Nairobi, Kenya – In a recent coordination meeting organized by the Eastern Africa Reproductive Health Network (EARHN), experts emphasized the crucial need for cross-sectoral strategies to mobilize domestic resources for reproductive health in Eastern Africa.
Comprised of seven countries – Burundi, Ethiopia, Kenya, Rwanda, South Sudan, Tanzania, and Uganda – the EARHN plays a pivotal role in advocating for improved policy, funding, and visibility of reproductive health and family planning outcomes in the region. The meeting was co-organized by the African Institute for Development Policy (AFIDEP) and Partners in Population and Development Africa Regional Office (PPD-ARO).
According to a press statement made available to Nthanda Times, African governments have the potential to make significant progress in healthcare provision and meet global and national targets for reproductive health and rights by integrating population, health, and environment policies.
Dr. Rose Oronje, Head of AFIDEP’s Kenya Office, shed light on the poor reproductive health outcomes prevailing in Eastern Africa. Shockingly, none of the seven EARHN member countries have come close to meeting the SDG target of reducing maternal deaths to 70 deaths per 100,000 live births.
The maternal mortality rates range from 1,223 deaths per 100,000 live births in South Sudan to 238 deaths in Tanzania per 100,000 live births.
Dr. Oronje attributed the limited access to quality health services to the inadequate investments in health made by Eastern African governments.
“None of the EARHN member countries has met the Abuja 2001 commitment of allocating at least 15% of their annual government budgets to health, despite being signatories to this declaration. Shockingly, countries like Uganda are spending as low as 3.1% of their budget on health in 2020.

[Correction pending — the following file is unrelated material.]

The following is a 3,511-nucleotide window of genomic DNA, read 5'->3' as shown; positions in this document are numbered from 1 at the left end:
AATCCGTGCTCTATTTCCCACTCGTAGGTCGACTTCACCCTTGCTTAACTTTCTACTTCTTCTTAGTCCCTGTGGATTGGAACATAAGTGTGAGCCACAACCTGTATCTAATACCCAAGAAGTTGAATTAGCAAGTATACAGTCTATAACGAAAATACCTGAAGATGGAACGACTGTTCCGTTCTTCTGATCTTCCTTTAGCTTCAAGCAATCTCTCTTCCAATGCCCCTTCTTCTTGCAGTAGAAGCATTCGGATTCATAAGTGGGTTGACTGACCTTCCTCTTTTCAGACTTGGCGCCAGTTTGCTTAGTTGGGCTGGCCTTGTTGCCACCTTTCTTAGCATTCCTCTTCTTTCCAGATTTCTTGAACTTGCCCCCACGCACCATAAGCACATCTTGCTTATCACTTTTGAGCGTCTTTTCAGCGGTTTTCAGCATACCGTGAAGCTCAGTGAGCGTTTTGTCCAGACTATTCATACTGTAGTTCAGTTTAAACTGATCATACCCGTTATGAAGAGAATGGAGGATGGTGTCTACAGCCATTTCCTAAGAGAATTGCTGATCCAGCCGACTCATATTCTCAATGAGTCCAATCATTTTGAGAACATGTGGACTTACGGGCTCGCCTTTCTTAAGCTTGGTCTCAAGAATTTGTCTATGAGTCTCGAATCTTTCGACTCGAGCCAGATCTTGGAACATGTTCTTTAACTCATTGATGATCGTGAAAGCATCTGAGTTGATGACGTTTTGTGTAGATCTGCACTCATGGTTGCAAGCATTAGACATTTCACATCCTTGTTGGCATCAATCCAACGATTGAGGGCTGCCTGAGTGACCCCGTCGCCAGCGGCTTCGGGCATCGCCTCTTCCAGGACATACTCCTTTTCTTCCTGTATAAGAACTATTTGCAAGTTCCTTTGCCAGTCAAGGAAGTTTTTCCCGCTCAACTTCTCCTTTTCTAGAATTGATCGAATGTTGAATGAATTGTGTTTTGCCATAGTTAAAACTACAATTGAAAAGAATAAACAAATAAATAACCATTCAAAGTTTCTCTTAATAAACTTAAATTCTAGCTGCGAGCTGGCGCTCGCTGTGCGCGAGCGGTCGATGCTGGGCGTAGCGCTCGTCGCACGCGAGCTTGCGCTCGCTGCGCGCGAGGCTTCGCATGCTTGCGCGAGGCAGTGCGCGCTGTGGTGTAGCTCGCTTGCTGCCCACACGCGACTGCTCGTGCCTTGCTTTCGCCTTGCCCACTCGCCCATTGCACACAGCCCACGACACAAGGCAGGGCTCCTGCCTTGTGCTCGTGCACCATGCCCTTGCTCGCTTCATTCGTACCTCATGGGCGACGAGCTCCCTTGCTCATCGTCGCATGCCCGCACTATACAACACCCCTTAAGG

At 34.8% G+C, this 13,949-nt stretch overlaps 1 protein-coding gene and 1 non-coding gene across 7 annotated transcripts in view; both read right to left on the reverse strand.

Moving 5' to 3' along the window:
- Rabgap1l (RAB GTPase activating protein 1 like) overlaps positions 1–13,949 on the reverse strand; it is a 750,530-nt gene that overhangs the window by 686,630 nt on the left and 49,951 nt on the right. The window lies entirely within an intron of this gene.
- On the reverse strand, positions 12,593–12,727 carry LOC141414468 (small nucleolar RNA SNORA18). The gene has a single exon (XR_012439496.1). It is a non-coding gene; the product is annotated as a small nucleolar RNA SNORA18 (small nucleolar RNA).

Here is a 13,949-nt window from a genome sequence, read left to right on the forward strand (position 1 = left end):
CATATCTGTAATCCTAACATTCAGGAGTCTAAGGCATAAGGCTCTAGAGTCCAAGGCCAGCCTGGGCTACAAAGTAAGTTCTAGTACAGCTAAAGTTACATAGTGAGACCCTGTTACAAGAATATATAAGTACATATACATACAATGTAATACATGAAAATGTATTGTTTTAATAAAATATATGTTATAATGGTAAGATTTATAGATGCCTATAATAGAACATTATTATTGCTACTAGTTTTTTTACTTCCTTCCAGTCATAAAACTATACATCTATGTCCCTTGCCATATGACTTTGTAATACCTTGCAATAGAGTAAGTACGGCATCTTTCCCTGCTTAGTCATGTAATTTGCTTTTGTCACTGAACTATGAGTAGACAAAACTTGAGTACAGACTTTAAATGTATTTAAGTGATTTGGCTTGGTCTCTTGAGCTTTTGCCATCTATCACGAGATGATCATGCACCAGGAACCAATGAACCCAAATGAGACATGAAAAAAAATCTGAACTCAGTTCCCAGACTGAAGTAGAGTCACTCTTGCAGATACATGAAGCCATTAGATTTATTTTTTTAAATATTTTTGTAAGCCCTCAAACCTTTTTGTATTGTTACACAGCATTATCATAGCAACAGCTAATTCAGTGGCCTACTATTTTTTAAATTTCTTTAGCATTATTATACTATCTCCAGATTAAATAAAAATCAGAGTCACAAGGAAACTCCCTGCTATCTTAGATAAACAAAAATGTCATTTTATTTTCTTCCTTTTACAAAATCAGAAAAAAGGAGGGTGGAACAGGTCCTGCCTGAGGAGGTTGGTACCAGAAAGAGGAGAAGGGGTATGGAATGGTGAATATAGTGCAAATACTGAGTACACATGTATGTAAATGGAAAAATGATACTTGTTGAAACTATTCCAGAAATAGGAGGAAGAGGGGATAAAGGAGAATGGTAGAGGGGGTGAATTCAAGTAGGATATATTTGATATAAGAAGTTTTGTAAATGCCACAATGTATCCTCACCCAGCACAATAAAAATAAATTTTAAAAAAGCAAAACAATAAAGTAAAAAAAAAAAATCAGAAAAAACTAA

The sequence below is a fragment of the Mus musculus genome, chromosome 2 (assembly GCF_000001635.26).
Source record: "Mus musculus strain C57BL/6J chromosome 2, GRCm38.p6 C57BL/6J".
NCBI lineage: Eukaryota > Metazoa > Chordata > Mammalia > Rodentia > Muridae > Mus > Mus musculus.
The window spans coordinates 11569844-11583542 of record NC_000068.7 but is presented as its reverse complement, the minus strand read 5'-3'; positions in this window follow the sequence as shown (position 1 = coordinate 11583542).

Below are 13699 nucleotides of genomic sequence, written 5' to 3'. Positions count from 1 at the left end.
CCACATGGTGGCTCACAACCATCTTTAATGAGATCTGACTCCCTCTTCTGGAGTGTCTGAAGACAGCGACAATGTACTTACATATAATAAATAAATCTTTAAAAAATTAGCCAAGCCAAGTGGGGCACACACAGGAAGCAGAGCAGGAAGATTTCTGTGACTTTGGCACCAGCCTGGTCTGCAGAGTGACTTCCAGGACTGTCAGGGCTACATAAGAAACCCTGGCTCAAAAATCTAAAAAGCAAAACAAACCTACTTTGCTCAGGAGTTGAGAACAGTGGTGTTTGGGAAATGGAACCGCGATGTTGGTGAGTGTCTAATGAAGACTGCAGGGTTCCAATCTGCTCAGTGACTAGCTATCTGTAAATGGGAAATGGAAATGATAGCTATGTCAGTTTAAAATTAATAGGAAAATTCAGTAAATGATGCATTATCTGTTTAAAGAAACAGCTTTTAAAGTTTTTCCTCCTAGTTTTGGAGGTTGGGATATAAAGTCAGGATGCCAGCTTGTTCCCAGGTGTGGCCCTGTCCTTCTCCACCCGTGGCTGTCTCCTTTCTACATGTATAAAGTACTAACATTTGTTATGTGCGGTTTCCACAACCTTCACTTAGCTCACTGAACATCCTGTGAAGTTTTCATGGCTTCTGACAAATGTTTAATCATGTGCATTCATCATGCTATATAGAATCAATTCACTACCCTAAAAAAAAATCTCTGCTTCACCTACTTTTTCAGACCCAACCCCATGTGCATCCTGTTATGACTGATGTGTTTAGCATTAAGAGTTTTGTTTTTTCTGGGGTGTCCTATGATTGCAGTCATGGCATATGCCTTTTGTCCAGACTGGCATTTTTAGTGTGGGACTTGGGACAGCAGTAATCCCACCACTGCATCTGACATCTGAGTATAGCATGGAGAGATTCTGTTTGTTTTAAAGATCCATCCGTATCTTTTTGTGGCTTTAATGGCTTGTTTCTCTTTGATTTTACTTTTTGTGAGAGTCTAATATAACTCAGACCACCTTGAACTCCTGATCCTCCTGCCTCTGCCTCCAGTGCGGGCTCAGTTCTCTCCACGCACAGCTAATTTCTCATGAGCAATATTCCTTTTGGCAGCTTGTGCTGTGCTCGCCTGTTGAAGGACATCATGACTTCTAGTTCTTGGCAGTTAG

“When it comes to reproductive health (RH) expenditures, the majority of countries are performing dismally. Burundi leads the pack by spending 28% of its health expenditure on RH, while South Sudan trails behind with a paltry 9% of its health expenditure dedicated to RH in 2020. This dismal expenditure on RH explains the persistently high numbers of maternal deaths and the alarming levels of teen pregnancy, among other issues,” she explained.
Dr. Oronje urged immediate action to bolster domestic health financing, underscoring that without increased government funding, achieving universal health care would remain unattainable.
Adding to the discussion, Patrick Mugirwa, Programme Manager at PPD-ARO, acknowledged that Eastern African countries possess robust policies promoting access to quality reproductive health services and information for women, girls, adolescents, and young people.
He however said the challenge lies in effectively implementing these policies highlighting that the current economic situation has hindered progress in the healthcare sector, further emphasizing the urgency of implementing strategies to enhance domestic health financing.
“The current economic situation has eroded the limited progress made in improving the healthcare sector. It is imperative that we put into action strategies that will bolster domestic health financing. Without increased government funding for the health sector, universal health care will remain an elusive goal,” Mugirwa stated.
Clive Mutunga, Director of AFIDEP’s BUILD Project, which is funded by USAID and focuses on integrated family planning, reproductive health, and population, environment, and development, called for cross-sectoral approaches that recognize the interconnectedness of health and family planning/reproductive health with other development sectors such as the environment and climate change.
Mutunga highlighted successful integration initiatives in Madagascar, Ethiopia, Rwanda, and the Philippines, where better health outcomes were observed when environmental initiatives were combined with health programs.
During the 13th coordination meeting, held on May 30-31, 2023, experts focused on finding solutions to achieve universal health coverage (UHC) and the targets for reproductive health outlined in the 2030 Agenda for Sustainable Development (SDGs).
They emphasized the significance of Target 3.7 of the SDGs, which aims to ensure universal access to sexual and reproductive healthcare services by 2030.
The integration of reproductive health into national strategies was identified as a crucial step in achieving this target.